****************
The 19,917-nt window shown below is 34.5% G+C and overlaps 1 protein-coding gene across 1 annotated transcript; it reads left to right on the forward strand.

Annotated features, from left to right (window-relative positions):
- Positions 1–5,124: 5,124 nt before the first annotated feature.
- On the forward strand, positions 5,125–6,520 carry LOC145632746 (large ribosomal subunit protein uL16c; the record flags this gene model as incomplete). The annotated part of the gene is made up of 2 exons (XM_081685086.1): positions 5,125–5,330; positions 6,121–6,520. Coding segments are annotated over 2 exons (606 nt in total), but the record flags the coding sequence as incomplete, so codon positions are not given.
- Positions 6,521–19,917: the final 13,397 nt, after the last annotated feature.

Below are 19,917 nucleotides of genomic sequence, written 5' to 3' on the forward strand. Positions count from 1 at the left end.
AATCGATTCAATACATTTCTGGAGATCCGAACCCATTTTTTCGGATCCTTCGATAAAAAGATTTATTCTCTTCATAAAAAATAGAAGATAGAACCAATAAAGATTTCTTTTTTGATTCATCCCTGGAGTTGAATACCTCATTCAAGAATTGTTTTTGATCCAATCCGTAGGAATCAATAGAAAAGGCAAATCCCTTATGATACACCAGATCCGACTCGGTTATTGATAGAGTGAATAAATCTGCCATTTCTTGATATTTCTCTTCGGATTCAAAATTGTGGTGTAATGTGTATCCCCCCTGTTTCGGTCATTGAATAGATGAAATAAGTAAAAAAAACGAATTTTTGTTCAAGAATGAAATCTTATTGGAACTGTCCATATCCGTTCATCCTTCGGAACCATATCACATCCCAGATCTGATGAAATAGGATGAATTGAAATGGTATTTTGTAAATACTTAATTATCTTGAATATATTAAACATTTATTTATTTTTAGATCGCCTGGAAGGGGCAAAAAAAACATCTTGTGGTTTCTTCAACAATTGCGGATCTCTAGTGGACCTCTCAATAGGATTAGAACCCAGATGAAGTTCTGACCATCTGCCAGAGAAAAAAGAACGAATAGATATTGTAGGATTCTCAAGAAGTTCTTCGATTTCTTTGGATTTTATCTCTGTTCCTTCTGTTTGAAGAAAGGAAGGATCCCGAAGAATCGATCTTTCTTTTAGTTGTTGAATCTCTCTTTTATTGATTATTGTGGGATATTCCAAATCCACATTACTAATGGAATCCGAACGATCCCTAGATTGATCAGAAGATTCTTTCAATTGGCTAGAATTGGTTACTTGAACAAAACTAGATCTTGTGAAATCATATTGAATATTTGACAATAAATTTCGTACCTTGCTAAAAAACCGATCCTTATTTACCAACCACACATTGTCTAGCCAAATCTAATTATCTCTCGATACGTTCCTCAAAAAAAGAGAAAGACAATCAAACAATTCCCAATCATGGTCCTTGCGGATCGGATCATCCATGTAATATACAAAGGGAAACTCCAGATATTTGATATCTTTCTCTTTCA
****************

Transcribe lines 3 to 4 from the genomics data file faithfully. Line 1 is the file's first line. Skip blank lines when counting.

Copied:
- Positions 1–5,124: 5,124 nt before the first annotated feature.
- On the forward strand, positions 5,125–6,520 carry LOC145632746 (large ribosomal subunit protein uL16c; the record flags this gene model as incomplete). The annotated part of the gene is made up of 2 exons (XM_081685086.1): positions 5,125–5,330; positions 6,121–6,520. Coding segments are annotated over 2 exons (606 nt in total), but the record flags the coding sequence as incomplete, so codon positions are not given.